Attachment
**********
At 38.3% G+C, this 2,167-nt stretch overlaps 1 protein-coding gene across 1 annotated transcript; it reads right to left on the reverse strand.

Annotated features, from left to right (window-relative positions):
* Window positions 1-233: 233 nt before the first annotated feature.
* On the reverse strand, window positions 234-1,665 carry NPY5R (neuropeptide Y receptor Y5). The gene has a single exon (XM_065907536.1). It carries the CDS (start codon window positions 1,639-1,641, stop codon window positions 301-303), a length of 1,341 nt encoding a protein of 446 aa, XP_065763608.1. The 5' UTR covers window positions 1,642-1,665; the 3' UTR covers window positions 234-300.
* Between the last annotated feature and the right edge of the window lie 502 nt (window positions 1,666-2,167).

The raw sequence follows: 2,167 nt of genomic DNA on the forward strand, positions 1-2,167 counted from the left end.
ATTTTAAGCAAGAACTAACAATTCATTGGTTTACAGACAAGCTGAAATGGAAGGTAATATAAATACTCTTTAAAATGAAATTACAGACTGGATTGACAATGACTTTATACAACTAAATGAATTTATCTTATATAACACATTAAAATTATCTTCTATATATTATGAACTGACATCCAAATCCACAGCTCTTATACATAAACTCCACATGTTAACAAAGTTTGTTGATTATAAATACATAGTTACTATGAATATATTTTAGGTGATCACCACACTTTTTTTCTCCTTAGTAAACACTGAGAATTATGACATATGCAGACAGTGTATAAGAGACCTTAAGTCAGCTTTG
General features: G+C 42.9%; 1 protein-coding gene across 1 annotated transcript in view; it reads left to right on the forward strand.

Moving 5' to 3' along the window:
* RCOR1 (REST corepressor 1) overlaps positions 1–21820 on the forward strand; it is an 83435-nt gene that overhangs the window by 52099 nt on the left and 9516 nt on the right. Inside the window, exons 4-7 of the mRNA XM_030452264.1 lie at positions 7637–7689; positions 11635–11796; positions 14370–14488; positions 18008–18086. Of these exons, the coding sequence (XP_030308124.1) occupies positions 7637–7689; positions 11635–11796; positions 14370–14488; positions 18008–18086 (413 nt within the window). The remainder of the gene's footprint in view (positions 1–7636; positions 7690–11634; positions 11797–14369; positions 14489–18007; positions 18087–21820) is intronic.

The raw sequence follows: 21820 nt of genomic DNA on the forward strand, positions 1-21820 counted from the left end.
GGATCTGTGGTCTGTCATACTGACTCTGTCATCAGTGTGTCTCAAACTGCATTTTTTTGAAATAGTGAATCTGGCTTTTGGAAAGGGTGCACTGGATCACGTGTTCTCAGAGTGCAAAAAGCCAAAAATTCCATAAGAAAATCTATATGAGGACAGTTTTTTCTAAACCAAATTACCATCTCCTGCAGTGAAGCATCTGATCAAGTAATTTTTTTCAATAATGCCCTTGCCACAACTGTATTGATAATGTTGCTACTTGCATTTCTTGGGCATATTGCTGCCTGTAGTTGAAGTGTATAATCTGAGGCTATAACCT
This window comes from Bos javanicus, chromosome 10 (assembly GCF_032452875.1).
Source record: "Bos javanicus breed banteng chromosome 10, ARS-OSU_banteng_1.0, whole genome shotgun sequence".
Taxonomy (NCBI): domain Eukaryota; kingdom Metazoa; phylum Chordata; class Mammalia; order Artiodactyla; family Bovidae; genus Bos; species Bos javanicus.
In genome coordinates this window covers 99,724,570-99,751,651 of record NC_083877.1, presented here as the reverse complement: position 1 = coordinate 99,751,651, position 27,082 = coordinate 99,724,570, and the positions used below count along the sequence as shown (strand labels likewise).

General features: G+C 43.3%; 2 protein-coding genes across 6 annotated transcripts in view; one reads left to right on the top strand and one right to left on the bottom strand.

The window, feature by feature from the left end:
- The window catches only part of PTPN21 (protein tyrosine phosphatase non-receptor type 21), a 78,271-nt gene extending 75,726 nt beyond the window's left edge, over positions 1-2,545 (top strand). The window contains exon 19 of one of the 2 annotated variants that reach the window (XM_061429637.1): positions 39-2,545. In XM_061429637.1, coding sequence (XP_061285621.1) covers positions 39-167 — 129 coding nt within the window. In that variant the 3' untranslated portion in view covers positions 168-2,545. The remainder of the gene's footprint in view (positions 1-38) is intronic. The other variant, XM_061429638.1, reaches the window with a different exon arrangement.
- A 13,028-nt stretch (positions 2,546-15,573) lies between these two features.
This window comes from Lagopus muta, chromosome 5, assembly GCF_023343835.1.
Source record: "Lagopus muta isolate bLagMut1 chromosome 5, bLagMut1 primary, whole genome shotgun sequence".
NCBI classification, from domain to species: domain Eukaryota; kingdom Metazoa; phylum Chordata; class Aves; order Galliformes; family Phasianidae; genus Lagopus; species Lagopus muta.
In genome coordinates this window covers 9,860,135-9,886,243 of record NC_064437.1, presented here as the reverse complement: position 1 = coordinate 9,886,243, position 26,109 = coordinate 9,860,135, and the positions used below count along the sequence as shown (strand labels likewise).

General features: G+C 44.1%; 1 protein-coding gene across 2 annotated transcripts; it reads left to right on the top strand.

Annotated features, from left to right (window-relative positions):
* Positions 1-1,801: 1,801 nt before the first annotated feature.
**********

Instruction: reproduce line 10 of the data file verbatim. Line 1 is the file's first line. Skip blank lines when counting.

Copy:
* RCOR1 (REST corepressor 1) overlaps positions 1–21820 on the forward strand; it is an 83435-nt gene that overhangs the window by 52099 nt on the left and 9516 nt on the right. Inside the window, exons 4-7 of the mRNA XM_030452264.1 lie at positions 7637–7689; positions 11635–11796; positions 14370–14488; positions 18008–18086. Of these exons, the coding sequence (XP_030308124.1) occupies positions 7637–7689; positions 11635–11796; positions 14370–14488; positions 18008–18086 (413 nt within the window). The remainder of the gene's footprint in view (positions 1–7636; positions 7690–11634; positions 11797–14369; positions 14489–18007; positions 18087–21820) is intronic.